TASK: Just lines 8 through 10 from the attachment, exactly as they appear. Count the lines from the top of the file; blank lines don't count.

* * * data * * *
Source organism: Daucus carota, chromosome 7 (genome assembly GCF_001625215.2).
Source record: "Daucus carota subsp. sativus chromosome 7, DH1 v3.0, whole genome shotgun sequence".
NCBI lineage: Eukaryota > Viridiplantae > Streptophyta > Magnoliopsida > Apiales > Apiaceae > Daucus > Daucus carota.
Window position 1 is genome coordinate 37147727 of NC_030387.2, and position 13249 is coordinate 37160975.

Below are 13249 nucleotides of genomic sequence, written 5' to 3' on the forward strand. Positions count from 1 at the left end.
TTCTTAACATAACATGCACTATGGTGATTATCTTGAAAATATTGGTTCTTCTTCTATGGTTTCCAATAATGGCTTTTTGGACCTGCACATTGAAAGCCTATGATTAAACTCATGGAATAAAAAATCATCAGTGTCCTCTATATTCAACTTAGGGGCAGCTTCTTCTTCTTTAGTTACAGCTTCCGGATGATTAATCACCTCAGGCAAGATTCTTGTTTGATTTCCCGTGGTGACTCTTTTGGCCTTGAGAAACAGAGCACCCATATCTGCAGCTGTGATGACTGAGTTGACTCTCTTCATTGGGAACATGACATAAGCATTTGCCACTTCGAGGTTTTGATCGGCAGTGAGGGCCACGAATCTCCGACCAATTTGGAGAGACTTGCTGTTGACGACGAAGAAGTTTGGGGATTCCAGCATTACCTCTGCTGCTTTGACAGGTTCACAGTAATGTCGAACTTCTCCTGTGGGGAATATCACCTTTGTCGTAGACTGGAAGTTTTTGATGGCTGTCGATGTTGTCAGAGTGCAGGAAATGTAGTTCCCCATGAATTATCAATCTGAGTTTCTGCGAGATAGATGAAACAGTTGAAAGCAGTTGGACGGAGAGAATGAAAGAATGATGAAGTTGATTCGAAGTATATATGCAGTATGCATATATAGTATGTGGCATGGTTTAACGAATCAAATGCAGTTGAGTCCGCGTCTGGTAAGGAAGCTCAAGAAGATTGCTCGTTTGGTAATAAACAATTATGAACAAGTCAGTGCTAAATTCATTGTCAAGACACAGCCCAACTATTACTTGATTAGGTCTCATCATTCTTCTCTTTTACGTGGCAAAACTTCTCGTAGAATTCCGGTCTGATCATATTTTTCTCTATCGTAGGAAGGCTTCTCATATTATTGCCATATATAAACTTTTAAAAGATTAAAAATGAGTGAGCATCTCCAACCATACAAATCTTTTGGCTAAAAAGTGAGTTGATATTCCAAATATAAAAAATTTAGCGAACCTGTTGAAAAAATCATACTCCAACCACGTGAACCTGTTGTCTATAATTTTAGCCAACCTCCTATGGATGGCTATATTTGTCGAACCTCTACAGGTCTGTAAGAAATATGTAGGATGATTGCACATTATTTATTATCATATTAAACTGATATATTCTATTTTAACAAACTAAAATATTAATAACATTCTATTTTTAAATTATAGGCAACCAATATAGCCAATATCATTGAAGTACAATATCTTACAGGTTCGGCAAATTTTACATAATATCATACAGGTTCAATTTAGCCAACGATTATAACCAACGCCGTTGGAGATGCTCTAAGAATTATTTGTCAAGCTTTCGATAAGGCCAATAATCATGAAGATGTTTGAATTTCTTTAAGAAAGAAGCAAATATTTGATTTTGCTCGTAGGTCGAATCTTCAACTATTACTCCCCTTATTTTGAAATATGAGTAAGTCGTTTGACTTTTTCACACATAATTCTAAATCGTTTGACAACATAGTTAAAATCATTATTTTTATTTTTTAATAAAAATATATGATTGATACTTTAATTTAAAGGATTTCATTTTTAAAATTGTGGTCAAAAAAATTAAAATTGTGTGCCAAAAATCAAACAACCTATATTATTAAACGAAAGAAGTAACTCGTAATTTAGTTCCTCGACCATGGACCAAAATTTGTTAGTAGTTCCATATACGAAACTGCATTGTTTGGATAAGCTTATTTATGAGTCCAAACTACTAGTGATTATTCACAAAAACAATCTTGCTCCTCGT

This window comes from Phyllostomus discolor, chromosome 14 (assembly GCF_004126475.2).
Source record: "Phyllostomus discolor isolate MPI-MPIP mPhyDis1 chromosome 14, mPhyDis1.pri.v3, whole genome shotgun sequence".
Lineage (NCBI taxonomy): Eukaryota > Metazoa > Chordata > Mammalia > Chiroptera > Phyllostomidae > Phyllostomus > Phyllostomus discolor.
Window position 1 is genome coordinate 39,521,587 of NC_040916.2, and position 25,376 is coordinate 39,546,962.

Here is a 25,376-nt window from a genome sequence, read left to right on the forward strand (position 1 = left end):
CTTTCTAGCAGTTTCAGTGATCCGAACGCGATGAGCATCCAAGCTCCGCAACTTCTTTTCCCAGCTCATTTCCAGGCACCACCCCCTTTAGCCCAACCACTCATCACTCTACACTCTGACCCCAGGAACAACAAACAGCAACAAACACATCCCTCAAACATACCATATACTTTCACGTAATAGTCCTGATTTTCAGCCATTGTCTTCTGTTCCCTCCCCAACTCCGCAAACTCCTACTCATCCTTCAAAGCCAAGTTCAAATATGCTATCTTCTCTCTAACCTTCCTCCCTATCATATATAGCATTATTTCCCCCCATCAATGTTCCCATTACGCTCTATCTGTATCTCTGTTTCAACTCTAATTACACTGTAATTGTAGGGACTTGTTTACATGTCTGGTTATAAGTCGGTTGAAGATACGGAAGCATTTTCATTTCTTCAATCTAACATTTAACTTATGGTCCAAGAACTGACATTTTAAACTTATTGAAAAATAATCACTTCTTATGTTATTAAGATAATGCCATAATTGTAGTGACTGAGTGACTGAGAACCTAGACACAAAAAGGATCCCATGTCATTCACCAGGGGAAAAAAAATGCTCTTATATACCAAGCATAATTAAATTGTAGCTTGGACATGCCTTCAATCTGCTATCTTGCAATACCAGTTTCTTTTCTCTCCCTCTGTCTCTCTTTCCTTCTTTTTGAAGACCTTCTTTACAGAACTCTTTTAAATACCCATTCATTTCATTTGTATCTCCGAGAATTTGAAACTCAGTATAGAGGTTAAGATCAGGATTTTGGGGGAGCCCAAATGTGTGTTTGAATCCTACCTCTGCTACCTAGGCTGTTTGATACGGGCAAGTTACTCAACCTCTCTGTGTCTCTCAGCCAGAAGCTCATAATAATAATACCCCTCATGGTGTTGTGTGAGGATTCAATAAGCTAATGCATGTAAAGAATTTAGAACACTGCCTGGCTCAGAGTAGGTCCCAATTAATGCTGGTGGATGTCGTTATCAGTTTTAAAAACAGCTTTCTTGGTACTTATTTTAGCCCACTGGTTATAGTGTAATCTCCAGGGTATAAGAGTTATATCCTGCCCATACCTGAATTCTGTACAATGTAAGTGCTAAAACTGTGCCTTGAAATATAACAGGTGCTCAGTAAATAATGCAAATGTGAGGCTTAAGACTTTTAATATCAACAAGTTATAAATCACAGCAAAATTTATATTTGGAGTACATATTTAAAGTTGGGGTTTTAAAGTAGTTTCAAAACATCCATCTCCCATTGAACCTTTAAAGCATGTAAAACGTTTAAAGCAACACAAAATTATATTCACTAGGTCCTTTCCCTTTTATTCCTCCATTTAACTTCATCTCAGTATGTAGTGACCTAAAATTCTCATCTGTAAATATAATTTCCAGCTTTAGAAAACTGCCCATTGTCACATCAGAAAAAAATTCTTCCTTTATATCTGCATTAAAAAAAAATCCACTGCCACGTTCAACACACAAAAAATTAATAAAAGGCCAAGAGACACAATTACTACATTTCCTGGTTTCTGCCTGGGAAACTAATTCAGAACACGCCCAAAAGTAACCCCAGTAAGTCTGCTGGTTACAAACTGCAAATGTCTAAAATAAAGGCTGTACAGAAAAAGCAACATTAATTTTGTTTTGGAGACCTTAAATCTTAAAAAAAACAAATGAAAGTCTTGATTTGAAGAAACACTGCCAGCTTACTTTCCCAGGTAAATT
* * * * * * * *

Source record: "Phyllostomus discolor isolate MPI-MPIP mPhyDis1 chromosome 14, mPhyDis1.pri.v3, whole genome shotgun sequence".
Lineage (NCBI taxonomy): Eukaryota > Metazoa > Chordata > Mammalia > Chiroptera > Phyllostomidae > Phyllostomus > Phyllostomus discolor.
Window position 1 is genome coordinate 39,521,587 of NC_040916.2, and position 25,376 is coordinate 39,546,962.